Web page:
Imagine you are aboard an airplane; you’re buckled in your seat, waiting on the runway before take-off. Next comes the pre-flight lecture from the flight attendant, which includes the instruction to pull the oxygen mask over your own nose and mouth before assisting other passengers with their masks. That isn’t bad advice so take care of yourself first, or you won’t be able to provide good care for anyone else.
That means not shouldering the entire load alone; share the stresses and responsibilities as much as possible. For some, that will mean hiring the right therapist to provide the family with perspective and a confidential outlet to discuss difficult matters. Others may wish to engage a relative or family friend, or even resort to alternative therapies such as virtual fitness, recreation therapy to design individualized leisure plans or simply coach a loved one for a an hour or two a week, just to give yourself a breather.
Because each situation is unique, there are no hard and fast rules about the kind of support others receive during this time – only that he or she has enough support to prevent them from burning out. If a family cannot agree on ways to provide homeschooling or a predictable, consistent daily routine, it can be wise to seek an online objective specialist to assess the situation and recommend a path forward.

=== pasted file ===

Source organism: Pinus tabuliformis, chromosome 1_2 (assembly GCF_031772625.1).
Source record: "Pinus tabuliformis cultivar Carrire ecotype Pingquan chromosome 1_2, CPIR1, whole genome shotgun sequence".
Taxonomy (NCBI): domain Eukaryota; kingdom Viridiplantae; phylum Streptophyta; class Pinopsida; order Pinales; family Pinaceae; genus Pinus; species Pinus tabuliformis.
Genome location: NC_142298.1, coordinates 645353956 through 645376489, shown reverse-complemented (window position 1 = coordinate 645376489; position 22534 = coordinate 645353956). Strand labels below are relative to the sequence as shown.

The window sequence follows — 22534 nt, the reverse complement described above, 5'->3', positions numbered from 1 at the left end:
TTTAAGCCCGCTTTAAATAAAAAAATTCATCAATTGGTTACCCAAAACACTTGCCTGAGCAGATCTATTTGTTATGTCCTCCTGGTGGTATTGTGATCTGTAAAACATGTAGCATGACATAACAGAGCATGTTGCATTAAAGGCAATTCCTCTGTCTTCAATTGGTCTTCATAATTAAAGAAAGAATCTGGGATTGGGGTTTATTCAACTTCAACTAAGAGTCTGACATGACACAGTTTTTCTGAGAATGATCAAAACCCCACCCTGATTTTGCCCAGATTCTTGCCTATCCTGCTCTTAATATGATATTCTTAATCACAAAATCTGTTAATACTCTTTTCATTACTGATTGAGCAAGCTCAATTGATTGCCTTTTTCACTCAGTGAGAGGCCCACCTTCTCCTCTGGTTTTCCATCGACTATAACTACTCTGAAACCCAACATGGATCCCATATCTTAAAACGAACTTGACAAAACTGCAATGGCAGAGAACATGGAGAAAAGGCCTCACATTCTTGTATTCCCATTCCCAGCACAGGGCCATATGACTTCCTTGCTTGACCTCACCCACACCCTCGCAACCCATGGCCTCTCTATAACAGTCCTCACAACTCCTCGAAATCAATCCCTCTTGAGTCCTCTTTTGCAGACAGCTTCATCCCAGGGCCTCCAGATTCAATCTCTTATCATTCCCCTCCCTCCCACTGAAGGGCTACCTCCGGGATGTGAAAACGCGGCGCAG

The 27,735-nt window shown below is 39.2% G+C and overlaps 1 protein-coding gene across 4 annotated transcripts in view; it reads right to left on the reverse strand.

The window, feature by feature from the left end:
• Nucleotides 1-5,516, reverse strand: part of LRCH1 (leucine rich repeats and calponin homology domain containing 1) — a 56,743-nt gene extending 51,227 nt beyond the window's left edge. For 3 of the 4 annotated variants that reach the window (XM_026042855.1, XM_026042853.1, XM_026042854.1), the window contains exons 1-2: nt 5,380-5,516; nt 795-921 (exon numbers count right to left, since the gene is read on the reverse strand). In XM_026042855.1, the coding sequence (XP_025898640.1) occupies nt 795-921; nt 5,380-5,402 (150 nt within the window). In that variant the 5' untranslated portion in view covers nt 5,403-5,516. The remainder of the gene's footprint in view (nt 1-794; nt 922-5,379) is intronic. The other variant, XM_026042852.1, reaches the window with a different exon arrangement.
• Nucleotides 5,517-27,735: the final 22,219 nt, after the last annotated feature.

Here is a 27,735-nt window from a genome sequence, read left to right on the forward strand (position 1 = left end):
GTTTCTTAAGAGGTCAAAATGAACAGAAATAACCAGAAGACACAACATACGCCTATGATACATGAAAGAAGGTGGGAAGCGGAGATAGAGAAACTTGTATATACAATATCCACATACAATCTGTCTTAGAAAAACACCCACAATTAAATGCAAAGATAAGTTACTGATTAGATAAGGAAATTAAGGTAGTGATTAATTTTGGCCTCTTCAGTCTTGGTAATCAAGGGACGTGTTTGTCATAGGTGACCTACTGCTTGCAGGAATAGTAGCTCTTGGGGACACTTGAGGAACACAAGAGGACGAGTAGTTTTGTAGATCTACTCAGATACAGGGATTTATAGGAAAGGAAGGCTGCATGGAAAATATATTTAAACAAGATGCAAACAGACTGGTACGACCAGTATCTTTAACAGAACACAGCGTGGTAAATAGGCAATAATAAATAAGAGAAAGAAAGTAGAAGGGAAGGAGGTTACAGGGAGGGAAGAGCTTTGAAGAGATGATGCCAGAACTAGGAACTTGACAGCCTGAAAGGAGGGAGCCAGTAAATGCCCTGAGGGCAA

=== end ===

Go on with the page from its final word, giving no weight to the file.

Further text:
When is the right time to seek support?
Every situation is unique. But, under any circumstance, your objective for the family should be harmony in the house against that of the person in the family who has all the power and making life miserable. Also someone who has a disability will not necessarily understand why their routine is disruptive and might be scared and/or frustrated. Which is most important or in the most dire need of addressing: getting virtual professional care for your loved one, planning a weekly visit keeping in mind the need for social distancing, or strive for normalcy on your own but ensuring you have breaks and interesting distractions with the expectation more of the responsibilities will be shared as the last attempt to prevent burn out?
And finally, know your limitations. Initially, you may not have realized the vast amount of time and work involved during this pandemic to sustain your family or a particular loved one with a disability. Some people are able to settle into a groove without becoming overwhelmed, but others become wrapped up in the overwhelming responsibility and are quickly consumed by it. Don’t be ashamed to seek, online or at-home counseling, fitness, leisure activities, medical and mental health case management to avoid sacrificing your own mental health.